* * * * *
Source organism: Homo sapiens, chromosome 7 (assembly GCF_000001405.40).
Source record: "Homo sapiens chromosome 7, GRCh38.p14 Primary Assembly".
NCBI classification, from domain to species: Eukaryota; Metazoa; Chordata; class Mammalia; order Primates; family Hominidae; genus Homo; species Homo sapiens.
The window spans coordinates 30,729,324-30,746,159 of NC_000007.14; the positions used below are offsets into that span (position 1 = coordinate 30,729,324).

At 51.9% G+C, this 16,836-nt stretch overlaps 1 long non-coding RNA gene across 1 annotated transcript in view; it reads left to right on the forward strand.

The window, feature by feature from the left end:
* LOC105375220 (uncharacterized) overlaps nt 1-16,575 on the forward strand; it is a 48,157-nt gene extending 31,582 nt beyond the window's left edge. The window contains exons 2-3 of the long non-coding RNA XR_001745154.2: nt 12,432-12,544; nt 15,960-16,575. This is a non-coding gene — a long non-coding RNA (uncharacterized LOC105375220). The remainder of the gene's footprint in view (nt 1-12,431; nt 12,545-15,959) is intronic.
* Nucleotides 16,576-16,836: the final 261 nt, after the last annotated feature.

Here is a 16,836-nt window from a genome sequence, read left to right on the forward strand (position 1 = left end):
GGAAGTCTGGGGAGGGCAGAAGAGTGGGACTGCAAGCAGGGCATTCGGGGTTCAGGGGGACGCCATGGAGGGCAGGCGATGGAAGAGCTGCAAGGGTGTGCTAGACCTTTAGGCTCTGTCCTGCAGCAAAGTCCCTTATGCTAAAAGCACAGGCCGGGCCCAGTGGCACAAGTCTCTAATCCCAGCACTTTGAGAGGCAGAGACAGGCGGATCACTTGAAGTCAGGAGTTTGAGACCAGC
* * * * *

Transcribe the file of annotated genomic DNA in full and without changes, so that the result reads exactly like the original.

Source organism: Homo sapiens, chromosome 7 (assembly GCF_000001405.40).
Source record: "Homo sapiens chromosome 7, GRCh38.p14 Primary Assembly".
NCBI classification, from domain to species: Eukaryota; Metazoa; Chordata; class Mammalia; order Primates; family Hominidae; genus Homo; species Homo sapiens.
The window spans coordinates 30,729,324-30,746,159 of NC_000007.14; the positions used below are offsets into that span (position 1 = coordinate 30,729,324).

At 51.9% G+C, this 16,836-nt stretch overlaps 1 long non-coding RNA gene across 1 annotated transcript in view; it reads left to right on the forward strand.

The window, feature by feature from the left end:
* LOC105375220 (uncharacterized) overlaps nt 1-16,575 on the forward strand; it is a 48,157-nt gene extending 31,582 nt beyond the window's left edge. The window contains exons 2-3 of the long non-coding RNA XR_001745154.2: nt 12,432-12,544; nt 15,960-16,575. This is a non-coding gene — a long non-coding RNA (uncharacterized LOC105375220). The remainder of the gene's footprint in view (nt 1-12,431; nt 12,545-15,959) is intronic.
* Nucleotides 16,576-16,836: the final 261 nt, after the last annotated feature.

Here is a 16,836-nt window from a genome sequence, read left to right on the forward strand (position 1 = left end):
GGAAGTCTGGGGAGGGCAGAAGAGTGGGACTGCAAGCAGGGCATTCGGGGTTCAGGGGGACGCCATGGAGGGCAGGCGATGGAAGAGCTGCAAGGGTGTGCTAGACCTTTAGGCTCTGTCCTGCAGCAAAGTCCCTTATGCTAAAAGCACAGGCCGGGCCCAGTGGCACAAGTCTCTAATCCCAGCACTTTGAGAGGCAGAGACAGGCGGATCACTTGAAGTCAGGAGTTTGAGACCAGC